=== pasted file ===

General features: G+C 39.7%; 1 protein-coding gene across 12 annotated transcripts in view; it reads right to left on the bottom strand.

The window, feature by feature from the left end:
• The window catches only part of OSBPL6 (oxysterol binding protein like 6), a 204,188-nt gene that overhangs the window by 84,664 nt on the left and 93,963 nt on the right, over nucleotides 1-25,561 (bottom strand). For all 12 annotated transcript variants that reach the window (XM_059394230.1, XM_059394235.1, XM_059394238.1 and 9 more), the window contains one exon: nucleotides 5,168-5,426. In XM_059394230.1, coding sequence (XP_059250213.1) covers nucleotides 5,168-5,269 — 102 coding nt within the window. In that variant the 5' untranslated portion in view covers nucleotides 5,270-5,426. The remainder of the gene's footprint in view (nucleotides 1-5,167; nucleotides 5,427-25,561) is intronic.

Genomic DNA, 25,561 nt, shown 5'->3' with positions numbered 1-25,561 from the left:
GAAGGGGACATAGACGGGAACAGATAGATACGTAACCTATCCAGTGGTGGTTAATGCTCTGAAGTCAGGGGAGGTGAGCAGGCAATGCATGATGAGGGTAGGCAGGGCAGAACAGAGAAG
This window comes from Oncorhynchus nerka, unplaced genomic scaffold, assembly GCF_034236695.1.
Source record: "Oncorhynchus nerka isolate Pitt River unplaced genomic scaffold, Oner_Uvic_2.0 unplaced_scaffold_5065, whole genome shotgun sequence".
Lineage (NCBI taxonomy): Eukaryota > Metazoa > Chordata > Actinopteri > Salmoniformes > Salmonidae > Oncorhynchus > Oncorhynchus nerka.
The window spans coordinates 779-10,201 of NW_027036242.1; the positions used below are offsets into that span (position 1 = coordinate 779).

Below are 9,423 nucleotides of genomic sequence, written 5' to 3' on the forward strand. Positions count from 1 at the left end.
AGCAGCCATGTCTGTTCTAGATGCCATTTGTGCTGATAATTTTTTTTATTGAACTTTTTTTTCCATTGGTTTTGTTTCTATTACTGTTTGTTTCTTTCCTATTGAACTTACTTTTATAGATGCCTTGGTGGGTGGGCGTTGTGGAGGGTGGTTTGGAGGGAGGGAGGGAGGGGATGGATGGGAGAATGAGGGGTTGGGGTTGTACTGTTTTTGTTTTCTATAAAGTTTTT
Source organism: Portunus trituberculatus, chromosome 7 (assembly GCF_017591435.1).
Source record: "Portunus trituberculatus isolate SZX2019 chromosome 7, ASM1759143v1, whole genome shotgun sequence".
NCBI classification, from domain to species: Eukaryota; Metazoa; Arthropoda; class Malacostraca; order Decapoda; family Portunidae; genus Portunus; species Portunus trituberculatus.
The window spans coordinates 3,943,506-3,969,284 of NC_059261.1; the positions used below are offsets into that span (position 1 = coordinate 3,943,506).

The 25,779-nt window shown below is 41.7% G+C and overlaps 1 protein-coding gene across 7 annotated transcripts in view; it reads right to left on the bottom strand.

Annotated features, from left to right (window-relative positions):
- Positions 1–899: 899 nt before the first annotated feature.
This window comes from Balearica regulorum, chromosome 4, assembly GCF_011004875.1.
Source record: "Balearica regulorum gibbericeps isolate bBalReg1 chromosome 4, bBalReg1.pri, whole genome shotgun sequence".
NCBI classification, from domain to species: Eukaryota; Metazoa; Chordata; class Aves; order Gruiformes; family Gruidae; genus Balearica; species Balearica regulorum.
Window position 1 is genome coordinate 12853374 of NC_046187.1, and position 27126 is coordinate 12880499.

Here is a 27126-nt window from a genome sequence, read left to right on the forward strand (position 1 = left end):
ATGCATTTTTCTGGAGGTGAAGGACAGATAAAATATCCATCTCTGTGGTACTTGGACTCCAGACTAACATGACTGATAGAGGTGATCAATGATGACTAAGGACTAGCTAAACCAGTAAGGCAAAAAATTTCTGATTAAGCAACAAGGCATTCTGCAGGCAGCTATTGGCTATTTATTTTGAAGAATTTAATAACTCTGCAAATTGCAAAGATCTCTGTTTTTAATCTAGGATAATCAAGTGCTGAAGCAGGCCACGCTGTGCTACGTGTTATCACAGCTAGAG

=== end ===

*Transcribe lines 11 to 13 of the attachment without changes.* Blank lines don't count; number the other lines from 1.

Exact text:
AGCAGCCATGTCTGTTCTAGATGCCATTTGTGCTGATAATTTTTTTTATTGAACTTTTTTTTCCATTGGTTTTGTTTCTATTACTGTTTGTTTCTTTCCTATTGAACTTACTTTTATAGATGCCTTGGTGGGTGGGCGTTGTGGAGGGTGGTTTGGAGGGAGGGAGGGAGGGGATGGATGGGAGAATGAGGGGTTGGGGTTGTACTGTTTTTGTTTTCTATAAAGTTTTT
Source organism: Portunus trituberculatus, chromosome 7 (assembly GCF_017591435.1).
Source record: "Portunus trituberculatus isolate SZX2019 chromosome 7, ASM1759143v1, whole genome shotgun sequence".